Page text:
Huzzah! We got the worst position on the San Francisco 49ers out of the way when I ranked the cornerback position within the NFC West. Some disagreed with the ranking and of course, nothing I say is infallible and I can totally see placing them as high as No. 3, above the Arizona Cardinals, but definitely below both the St. Louis Rams and Seattle Seahawks.
We're going to continue jumping around from either side of the ball today, with a look at which team has the best offensive line. Although, I think most of you know the answer to this one ...
1. San Francisco 49ers with Joe Staley, Mike Iupati, Jonathan Goodwin, Alex Boone, Anthony Davis
Joe Staley has finally developed into a consistent top-level left tackle, Mike Iupati is a punishing blocker, Jonathan Goodwin is the weakest part of the line, but is still an above-average starter, Alex Boone is way too big to be a successful guard, but he does it anyway because that's how he rolls, and Anthony Davis at his best is a sight to see.
Of course, each of these players have their weaknesses. I've always felt that Staley lacked the maturity to be that left tackle but obviously, that's not something I can really use as a knock against him after his performance last season. Still, he does tend to get muscled around a good bit. Iupati has his issues in the pass-blocking game from time to time, while Goodwin is simply serviceable everywhere, and great at nothing in particular.
Boone isn't great in space and Davis has tendency to get himself in a rut when he gets beat early. There's flaws there, but as I already wrote before, the 49ers invested heavily in this line and it's paid off, as it is, without a doubt, the best offensive line in the NFL.
2. Seattle Seahawks with Russell Okung, James Carpenter, Max Unger, Paul McQuistan, Breno Giacomini
The Seahawks are building a strong offensive line, to be sure. Russell Okung got out of the gate to a rough start, and many feared he was a wasted pick due to the multiple injuries, but he's firmly placed himself as an above average left tackle. He's not on the level of Staley, but the Seahawks need not worry about the position for now.
James Carpenter also has some health concerns, but he has a very high ceiling and could be great some day soon. Max Unger is probably the best center in football and the clear winner against his San Francisco counter-part in Goodwin. On the right side, Breno Giacomini doesn't inspire much confidence at all, and Davis is clearly better. Seattle needs to address that right side going forward, but the left and middle are set for the future.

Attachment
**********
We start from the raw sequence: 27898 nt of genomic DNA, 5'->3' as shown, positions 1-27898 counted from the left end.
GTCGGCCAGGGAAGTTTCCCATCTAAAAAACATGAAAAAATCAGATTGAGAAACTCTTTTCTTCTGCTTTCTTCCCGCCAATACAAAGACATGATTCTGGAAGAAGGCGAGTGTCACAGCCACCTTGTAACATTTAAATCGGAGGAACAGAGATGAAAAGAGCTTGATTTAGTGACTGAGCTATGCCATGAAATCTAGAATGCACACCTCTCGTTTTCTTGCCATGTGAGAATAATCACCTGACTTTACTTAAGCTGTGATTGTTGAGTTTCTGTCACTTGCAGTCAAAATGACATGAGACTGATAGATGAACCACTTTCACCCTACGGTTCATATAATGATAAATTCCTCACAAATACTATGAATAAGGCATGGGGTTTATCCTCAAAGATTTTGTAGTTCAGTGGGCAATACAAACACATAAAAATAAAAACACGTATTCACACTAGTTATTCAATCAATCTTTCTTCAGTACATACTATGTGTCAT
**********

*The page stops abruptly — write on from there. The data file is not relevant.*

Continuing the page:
Seattle's line is good, but it's not near the same level as San Francisco's, who wins out on four of the five positions definitively.
3. St. Louis Rams with Jake Long, Shelley Smith, Scott Wells, Harvey Dahl, Roger Saffold
Roger Saffold has been underwhelming thus far and isn't nearly as good as advertised. That said, the right side suits him and he still has plenty of room for growth. None of Dahl, Wells or Smith inspire a whole lot of confidence, but they're not bad players by any means. They're just average.
Jake Long is the interesting addition. I firmly believe Long has plenty of potential to bounce back and be a top-flight left tackle in the NFL and if that turns out to be true, then the Rams got an absolute steal this offseason. Long is among the best when he's at his best, but if he isn't ... the Rams could be in trouble.
4. Arizona Cardinals with Levi Brown, Jonathan Cooper, Lyle Sendlein, Daryn Colledge, Bobby Massie
The Arizona Cardinals have a ... terrible offense line. Just awful, and easily the worst in the NFL. All they've done to attempt to improve upon that is bring in Jonathan Cooper who, admittedly, will probably be a very good guard in the NFL. He has the potential to be the best guard in the division.
But given that the Cardinals went ahead and landed Carson Palmer at quarterback, the complete (brace for a technical term here) suckage of the rest of the unit becomes even more evident. Levi Brown won't hold down the left side, leading to early abuse for the rookie Cooper, and the center and right side of the line is a who's who of "who?"
Let's just say if I were the kind of person to bet on things like this, if the over/under of games it takes for Palmer to be injured was set at "4", I'd take the under. Maybe I'm being too mean here. Or maybe the Cardinals' offensive line is just that bad. What do you think?